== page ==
This is such an interesting subject because people who sell a lot of batteries typically don’t do it by proving value. They pull on two emotional strings… 1. What would happen to you if there was a blackout? and 2. Don’t waste all that power back to the grid – keep it and use it!
So, the blackout topic might be valid, depending on how often it happens and what the impact to you is. A blackout for a few hours, if you keep your fridge and freezer shut, will often have no major impact, other than reminding you that you don’t like playing cards with your family, that you wish you had charged your phone up before, or remind you that you should have candles in the drawer.
If you have a tank of tropical fish, you may look at the temperature change and wonder how long they’ll survive.
So, batteries can fix that of course.
(But not all batteries… lots of people buy systems that they think will give them backup protection, then find out that they don’t).
The other reason is load shifting.
This is storing your energy instead of exporting it…. so you can use it in the evening once your solar has stopped producing.
There’s a few things to keep in mind…
– There are a few major players in batteries: BYD, LG Chem, Sonnen, Tesla, as well as dozens of lesser known systems
– The systems we are talking about are made to be grid connected… they are nota substitute for the grid. (we can help with off-grid, but the additional redundancy you’ll need mean systems escalate in costs)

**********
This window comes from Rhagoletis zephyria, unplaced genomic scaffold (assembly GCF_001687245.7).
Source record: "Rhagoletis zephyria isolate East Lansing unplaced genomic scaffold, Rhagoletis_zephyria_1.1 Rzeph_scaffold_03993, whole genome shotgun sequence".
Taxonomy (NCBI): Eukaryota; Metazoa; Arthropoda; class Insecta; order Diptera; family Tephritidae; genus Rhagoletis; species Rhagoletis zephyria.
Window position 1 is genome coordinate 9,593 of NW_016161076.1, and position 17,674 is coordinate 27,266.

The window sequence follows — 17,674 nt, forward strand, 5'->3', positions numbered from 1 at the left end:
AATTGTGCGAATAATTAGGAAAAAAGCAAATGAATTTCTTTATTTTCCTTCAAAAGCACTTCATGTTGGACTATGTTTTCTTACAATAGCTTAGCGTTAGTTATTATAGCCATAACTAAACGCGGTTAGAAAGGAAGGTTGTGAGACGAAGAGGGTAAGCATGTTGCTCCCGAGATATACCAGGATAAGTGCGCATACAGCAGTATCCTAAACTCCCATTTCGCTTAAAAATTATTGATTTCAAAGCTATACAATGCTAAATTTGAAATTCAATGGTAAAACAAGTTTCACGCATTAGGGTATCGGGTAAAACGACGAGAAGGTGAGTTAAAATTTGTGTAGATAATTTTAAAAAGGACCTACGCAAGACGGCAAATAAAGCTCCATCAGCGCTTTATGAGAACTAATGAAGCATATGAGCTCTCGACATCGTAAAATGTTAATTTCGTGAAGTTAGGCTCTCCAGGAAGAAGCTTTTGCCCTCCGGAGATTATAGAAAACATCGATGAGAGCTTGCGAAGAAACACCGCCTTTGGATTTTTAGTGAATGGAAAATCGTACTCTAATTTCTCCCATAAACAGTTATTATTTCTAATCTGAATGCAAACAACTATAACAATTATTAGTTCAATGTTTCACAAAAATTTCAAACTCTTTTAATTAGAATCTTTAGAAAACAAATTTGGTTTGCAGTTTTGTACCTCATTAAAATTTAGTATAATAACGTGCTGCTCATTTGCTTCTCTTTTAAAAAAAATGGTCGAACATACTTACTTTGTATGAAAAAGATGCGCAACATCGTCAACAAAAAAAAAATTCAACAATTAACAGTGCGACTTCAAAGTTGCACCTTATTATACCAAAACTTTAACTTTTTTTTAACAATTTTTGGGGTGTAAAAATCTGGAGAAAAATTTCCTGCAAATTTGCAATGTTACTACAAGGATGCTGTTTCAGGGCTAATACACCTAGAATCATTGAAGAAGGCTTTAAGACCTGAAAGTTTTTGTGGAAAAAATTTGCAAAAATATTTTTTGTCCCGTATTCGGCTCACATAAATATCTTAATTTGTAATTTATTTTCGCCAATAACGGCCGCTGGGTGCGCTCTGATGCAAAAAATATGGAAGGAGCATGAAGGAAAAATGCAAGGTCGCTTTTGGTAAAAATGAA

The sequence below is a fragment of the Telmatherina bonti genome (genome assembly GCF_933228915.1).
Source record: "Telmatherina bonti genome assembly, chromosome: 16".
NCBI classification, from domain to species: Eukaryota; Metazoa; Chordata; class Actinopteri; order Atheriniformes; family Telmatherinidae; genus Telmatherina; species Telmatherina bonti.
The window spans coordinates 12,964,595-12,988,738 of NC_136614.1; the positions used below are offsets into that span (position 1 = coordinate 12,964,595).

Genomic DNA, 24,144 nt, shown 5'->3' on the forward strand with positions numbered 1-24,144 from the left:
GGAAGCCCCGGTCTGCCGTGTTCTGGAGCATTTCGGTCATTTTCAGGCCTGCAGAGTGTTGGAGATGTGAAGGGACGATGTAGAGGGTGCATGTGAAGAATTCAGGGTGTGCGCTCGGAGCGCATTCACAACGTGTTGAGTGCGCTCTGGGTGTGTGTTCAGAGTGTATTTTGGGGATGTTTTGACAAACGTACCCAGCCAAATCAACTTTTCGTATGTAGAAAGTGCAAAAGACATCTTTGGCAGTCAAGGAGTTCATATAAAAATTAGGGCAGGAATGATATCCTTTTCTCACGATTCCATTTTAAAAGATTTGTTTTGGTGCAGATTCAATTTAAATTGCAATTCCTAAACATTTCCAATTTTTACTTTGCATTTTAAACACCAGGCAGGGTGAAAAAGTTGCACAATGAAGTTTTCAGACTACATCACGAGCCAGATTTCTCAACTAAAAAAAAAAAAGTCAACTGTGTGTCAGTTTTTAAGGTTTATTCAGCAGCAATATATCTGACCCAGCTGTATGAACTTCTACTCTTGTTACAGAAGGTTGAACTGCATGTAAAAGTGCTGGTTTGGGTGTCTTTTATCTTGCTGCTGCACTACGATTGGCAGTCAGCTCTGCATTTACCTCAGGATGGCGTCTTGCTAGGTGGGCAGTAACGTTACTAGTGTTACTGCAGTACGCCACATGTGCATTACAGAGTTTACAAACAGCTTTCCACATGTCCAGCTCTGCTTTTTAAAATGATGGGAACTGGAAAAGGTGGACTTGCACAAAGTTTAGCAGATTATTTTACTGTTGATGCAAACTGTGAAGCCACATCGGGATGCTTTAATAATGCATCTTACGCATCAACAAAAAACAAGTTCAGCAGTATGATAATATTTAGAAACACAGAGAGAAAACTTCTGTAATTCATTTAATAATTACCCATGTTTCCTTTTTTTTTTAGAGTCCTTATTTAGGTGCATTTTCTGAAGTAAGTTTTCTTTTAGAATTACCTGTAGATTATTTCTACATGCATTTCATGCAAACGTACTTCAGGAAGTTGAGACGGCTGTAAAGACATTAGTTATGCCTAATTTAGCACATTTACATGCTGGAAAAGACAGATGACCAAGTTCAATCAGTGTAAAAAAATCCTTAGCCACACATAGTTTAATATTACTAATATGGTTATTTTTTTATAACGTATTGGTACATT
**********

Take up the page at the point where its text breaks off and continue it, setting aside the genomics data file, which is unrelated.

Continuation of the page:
– There’s 2 major ways to wire systems… DC connected and AC connected. It gets quite involved, but one implication is that an AC connected system such as Tesla can be retrofit to any existing solar system. A DC connected system either needs a hybrid inverter, or a new inverter to be added.
– Power costs aren’t looking like rising a lot in the next few years.
Let’s talk about the economics of solar. I like to keep this simple. There’s two things to compare: what you pay for power and what battery stored power costs you.
In Sydney, there’s 2 typical billing types… a flat rate for power, or a ‘Time of Use’ billing. (Those on a flat rate may actually have two rates: one for general use, and one for a controlled load such as hot water). A flat rate will typically be about 22-23c per kWh (it might be 28-32c, but then you get discounts which take it back down to 22-23c). Time of Use will have three rates… broken up into Peak, Offpeak, and Shoulder. The peak rate is often 50-58c per kWh, discounted to 40-45c per kWh. This is the most important rate, as it is relevant between 2pm and 8pm on weekdays. So, you are paying almost twice as much for the afternoon power as someone who is on a flat rate.
Let’s jump to the cost of batteries for a moment. A typical system cost for batteries is about $1000 per kWh of stored energy. So, a system such as the Tesla which stores and cycles 13.5kWh is worth approx $16,500. Others are similar, so a less expensive system will cost less, but store less. If you look at that cost, spread out over the warrantied period of the batteries, and assuming it is used each day, it’ll cost you around 28c per kWh to store that power, and then use it.
At 28c per kWh as a cost of storing and using battery power, compared to 23c per kWh for just using grid power, you’re behind. The battery is actually more expensive to use than just buying power from the grid.
But if you’re paying a Peak rate because you’re on a Time of Use billing system, and that is 45c after your discounts, then battery power is worthwhile economically.
So, if you are wondering if batteries make sense for you, let’s have a discussion and we can look at your bill in detail.
Some other worthwhile reading on this topic: